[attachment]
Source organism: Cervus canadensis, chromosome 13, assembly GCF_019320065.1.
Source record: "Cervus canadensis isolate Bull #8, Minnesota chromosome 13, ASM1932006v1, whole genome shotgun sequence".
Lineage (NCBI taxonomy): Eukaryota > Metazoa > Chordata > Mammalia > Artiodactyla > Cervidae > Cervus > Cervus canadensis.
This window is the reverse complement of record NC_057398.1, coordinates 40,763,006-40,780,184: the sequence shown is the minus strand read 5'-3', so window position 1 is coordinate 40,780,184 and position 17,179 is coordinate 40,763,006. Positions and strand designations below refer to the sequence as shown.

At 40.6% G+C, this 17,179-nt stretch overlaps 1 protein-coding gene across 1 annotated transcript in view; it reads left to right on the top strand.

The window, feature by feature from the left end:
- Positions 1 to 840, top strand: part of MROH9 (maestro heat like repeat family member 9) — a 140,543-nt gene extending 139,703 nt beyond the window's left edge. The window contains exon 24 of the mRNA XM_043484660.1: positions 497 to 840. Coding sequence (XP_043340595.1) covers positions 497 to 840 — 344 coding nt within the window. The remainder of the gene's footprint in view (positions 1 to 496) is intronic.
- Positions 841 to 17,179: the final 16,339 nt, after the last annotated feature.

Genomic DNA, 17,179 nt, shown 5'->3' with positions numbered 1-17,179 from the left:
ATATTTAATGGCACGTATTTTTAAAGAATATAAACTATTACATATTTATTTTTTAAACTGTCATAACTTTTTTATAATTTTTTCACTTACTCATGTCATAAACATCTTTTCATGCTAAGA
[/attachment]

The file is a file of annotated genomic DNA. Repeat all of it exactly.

Source organism: Cervus canadensis, chromosome 13, assembly GCF_019320065.1.
Source record: "Cervus canadensis isolate Bull #8, Minnesota chromosome 13, ASM1932006v1, whole genome shotgun sequence".
Lineage (NCBI taxonomy): Eukaryota > Metazoa > Chordata > Mammalia > Artiodactyla > Cervidae > Cervus > Cervus canadensis.
This window is the reverse complement of record NC_057398.1, coordinates 40,763,006-40,780,184: the sequence shown is the minus strand read 5'-3', so window position 1 is coordinate 40,780,184 and position 17,179 is coordinate 40,763,006. Positions and strand designations below refer to the sequence as shown.

At 40.6% G+C, this 17,179-nt stretch overlaps 1 protein-coding gene across 1 annotated transcript in view; it reads left to right on the top strand.

The window, feature by feature from the left end:
- Positions 1 to 840, top strand: part of MROH9 (maestro heat like repeat family member 9) — a 140,543-nt gene extending 139,703 nt beyond the window's left edge. The window contains exon 24 of the mRNA XM_043484660.1: positions 497 to 840. Coding sequence (XP_043340595.1) covers positions 497 to 840 — 344 coding nt within the window. The remainder of the gene's footprint in view (positions 1 to 496) is intronic.
- Positions 841 to 17,179: the final 16,339 nt, after the last annotated feature.

Genomic DNA, 17,179 nt, shown 5'->3' with positions numbered 1-17,179 from the left:
ATATTTAATGGCACGTATTTTTAAAGAATATAAACTATTACATATTTATTTTTTAAACTGTCATAACTTTTTTATAATTTTTTCACTTACTCATGTCATAAACATCTTTTCATGCTAAGA